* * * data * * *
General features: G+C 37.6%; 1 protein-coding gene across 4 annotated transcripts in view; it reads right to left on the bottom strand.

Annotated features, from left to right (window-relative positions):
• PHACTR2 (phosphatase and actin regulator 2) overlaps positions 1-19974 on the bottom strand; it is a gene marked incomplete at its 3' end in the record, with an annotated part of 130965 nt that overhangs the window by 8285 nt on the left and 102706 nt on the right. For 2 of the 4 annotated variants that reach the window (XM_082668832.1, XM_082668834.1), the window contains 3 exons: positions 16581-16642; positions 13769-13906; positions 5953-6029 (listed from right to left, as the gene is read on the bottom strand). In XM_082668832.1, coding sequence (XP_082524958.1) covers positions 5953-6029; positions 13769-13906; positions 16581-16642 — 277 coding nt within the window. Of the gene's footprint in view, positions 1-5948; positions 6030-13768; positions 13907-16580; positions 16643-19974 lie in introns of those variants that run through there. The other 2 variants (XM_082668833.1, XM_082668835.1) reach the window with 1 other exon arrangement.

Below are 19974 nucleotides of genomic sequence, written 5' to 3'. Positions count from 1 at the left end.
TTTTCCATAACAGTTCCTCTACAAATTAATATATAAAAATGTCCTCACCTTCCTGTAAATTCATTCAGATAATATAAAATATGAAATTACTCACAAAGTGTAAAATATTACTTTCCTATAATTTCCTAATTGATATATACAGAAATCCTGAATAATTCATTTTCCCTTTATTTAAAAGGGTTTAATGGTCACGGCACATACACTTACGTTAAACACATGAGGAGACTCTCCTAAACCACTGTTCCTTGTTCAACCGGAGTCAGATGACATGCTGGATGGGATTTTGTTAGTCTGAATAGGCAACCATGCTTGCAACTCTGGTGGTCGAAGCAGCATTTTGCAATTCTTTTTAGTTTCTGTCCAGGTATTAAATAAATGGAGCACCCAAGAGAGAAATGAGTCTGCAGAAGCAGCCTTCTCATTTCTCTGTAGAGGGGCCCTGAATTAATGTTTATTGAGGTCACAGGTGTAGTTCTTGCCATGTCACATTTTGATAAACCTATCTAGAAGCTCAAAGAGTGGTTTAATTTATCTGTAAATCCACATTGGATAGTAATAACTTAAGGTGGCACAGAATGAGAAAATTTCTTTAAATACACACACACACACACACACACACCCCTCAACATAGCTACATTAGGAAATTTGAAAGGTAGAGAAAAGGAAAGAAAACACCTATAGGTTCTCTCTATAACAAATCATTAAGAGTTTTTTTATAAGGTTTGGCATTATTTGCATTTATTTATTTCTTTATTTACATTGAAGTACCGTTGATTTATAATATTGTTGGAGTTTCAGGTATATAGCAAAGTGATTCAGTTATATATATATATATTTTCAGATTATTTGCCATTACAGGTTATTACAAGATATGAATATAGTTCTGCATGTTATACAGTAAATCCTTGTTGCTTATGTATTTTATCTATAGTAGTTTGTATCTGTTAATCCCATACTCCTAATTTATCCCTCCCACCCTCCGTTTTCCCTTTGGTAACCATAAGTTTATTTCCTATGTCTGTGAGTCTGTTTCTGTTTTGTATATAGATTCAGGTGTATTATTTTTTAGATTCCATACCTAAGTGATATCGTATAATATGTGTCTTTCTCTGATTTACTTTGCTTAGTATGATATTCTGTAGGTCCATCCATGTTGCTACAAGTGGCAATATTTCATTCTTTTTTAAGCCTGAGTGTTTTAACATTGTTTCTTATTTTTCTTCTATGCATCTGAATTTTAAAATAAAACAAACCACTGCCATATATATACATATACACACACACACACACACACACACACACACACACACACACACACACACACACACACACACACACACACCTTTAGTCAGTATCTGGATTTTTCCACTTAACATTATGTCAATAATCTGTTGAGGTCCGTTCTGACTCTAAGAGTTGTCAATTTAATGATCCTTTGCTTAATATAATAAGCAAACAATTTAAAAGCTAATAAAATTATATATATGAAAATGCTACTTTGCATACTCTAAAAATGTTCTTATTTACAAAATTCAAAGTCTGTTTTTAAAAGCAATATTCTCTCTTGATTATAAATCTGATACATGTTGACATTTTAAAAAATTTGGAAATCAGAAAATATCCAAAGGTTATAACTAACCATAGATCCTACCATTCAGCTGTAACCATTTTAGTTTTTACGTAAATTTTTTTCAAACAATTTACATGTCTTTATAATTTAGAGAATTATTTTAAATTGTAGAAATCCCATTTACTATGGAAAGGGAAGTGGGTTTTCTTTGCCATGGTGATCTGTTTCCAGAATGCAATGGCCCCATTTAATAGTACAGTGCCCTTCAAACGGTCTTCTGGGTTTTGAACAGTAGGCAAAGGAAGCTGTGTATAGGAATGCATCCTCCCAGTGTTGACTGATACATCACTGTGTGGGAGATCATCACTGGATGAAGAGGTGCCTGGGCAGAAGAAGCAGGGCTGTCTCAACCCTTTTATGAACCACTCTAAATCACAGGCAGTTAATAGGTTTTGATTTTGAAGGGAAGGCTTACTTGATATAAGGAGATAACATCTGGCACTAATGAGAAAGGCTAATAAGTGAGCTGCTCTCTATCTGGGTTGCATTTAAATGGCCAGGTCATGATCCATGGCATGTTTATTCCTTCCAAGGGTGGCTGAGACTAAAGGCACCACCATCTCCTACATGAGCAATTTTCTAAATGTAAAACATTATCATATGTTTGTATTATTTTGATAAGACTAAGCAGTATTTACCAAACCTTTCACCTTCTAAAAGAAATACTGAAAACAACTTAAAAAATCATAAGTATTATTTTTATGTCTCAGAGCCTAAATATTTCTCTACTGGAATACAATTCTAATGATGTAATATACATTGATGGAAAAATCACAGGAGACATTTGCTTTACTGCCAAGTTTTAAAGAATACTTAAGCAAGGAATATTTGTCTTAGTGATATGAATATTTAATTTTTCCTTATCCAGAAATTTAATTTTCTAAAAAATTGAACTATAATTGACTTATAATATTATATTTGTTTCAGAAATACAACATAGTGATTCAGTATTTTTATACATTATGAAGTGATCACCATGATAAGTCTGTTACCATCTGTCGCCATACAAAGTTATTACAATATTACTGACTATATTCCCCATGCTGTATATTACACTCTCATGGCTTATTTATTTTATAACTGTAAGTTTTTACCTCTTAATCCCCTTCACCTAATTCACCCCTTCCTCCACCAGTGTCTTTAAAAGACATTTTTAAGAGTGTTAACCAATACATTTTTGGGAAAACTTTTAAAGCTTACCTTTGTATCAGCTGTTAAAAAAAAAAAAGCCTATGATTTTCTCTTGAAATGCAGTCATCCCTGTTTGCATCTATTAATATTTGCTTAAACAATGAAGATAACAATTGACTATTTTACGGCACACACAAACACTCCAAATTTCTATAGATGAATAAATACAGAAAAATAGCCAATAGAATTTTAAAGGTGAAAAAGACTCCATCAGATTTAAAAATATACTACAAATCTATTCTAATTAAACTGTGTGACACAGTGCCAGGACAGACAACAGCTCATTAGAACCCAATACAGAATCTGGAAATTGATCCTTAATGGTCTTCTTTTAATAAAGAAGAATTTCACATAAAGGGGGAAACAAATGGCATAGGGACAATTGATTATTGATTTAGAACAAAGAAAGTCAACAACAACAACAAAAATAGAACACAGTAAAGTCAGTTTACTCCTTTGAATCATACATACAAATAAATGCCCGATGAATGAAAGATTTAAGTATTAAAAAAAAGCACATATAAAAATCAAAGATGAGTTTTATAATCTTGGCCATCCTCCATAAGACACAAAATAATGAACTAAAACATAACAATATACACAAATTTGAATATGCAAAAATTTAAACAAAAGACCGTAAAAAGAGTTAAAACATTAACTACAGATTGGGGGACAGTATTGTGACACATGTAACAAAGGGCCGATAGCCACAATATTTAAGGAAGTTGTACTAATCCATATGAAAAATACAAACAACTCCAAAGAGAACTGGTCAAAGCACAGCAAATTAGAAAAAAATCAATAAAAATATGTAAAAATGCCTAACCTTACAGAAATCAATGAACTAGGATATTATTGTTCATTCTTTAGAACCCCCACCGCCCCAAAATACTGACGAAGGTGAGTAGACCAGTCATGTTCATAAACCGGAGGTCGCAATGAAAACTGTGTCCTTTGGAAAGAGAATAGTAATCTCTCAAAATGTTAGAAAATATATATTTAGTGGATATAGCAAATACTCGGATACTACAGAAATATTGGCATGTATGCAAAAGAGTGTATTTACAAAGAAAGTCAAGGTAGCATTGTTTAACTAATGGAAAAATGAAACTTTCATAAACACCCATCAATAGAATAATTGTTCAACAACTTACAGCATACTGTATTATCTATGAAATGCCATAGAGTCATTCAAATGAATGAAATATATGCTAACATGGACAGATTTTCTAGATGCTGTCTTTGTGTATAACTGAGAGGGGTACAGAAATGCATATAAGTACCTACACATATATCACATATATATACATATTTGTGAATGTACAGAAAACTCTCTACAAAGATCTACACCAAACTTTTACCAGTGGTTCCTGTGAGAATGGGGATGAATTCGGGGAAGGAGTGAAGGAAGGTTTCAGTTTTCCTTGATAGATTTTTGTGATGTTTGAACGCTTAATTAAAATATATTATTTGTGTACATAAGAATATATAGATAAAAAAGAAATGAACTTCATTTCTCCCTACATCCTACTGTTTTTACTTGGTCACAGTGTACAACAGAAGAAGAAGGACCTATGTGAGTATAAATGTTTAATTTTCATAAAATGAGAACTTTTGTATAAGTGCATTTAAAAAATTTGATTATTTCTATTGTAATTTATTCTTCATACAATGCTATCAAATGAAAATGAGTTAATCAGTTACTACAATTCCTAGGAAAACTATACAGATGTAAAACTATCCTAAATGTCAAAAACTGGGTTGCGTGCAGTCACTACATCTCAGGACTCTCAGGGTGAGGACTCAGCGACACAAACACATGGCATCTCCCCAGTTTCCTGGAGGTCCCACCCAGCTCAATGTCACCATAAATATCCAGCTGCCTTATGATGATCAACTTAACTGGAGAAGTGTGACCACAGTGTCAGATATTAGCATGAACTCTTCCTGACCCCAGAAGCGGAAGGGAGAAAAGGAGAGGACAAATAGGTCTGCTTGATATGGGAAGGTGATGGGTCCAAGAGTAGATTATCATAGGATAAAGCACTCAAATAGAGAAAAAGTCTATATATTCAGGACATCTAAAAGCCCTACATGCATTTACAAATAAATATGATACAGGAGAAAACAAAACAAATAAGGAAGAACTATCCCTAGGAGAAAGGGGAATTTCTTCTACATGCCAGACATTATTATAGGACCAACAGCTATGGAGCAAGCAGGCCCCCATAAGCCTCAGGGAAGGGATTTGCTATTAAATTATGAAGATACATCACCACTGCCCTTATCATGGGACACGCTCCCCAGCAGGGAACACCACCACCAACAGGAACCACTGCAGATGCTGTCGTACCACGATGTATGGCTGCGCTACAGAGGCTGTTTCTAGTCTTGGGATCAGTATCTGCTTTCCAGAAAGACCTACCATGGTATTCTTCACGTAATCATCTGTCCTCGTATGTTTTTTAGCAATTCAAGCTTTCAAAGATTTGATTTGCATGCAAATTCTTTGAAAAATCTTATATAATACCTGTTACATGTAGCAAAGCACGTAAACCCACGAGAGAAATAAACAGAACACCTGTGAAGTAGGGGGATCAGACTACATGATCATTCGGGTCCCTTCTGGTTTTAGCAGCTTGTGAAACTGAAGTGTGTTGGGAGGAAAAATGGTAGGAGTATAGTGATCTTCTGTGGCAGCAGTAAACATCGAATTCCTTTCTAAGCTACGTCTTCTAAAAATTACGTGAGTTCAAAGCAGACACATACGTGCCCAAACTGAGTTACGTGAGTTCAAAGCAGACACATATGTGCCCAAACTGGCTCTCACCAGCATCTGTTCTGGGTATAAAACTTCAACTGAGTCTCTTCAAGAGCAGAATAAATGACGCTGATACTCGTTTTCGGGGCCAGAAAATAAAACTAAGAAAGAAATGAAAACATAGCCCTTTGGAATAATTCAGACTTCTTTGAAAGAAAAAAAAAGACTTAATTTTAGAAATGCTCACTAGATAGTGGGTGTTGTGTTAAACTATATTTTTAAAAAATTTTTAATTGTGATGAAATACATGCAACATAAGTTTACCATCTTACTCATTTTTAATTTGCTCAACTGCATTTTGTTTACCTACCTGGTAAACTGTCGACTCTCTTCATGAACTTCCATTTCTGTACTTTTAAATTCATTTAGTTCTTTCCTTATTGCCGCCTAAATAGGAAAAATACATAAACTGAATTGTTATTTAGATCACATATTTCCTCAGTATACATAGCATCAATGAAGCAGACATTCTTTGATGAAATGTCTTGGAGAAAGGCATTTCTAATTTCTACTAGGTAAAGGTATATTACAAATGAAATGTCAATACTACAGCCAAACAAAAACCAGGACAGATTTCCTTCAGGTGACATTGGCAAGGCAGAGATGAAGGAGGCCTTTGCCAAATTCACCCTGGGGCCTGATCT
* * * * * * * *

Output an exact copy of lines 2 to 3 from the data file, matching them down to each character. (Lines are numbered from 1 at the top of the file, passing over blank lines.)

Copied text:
Annotated features, from left to right (window-relative positions):
• PHACTR2 (phosphatase and actin regulator 2) overlaps positions 1-19974 on the bottom strand; it is a gene marked incomplete at its 3' end in the record, with an annotated part of 130965 nt that overhangs the window by 8285 nt on the left and 102706 nt on the right. For 2 of the 4 annotated variants that reach the window (XM_082668832.1, XM_082668834.1), the window contains 3 exons: positions 16581-16642; positions 13769-13906; positions 5953-6029 (listed from right to left, as the gene is read on the bottom strand). In XM_082668832.1, coding sequence (XP_082524958.1) covers positions 5953-6029; positions 13769-13906; positions 16581-16642 — 277 coding nt within the window. Of the gene's footprint in view, positions 1-5948; positions 6030-13768; positions 13907-16580; positions 16643-19974 lie in introns of those variants that run through there. The other 2 variants (XM_082668833.1, XM_082668835.1) reach the window with 1 other exon arrangement.